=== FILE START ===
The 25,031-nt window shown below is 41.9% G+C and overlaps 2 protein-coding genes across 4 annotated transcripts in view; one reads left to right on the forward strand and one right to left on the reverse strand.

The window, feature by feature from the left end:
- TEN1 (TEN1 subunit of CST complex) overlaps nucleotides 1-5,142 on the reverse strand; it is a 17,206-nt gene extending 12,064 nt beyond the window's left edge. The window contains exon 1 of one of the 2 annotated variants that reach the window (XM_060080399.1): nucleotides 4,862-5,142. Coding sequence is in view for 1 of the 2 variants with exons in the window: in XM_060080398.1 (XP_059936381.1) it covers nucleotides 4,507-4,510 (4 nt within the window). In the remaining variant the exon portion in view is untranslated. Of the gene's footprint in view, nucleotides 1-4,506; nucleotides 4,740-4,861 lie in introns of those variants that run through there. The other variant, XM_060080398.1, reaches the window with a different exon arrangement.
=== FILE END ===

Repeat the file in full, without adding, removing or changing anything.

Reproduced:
The 25,031-nt window shown below is 41.9% G+C and overlaps 2 protein-coding genes across 4 annotated transcripts in view; one reads left to right on the forward strand and one right to left on the reverse strand.

The window, feature by feature from the left end:
- TEN1 (TEN1 subunit of CST complex) overlaps nucleotides 1-5,142 on the reverse strand; it is a 17,206-nt gene extending 12,064 nt beyond the window's left edge. The window contains exon 1 of one of the 2 annotated variants that reach the window (XM_060080399.1): nucleotides 4,862-5,142. Coding sequence is in view for 1 of the 2 variants with exons in the window: in XM_060080398.1 (XP_059936381.1) it covers nucleotides 4,507-4,510 (4 nt within the window). In the remaining variant the exon portion in view is untranslated. Of the gene's footprint in view, nucleotides 1-4,506; nucleotides 4,740-4,861 lie in introns of those variants that run through there. The other variant, XM_060080398.1, reaches the window with a different exon arrangement.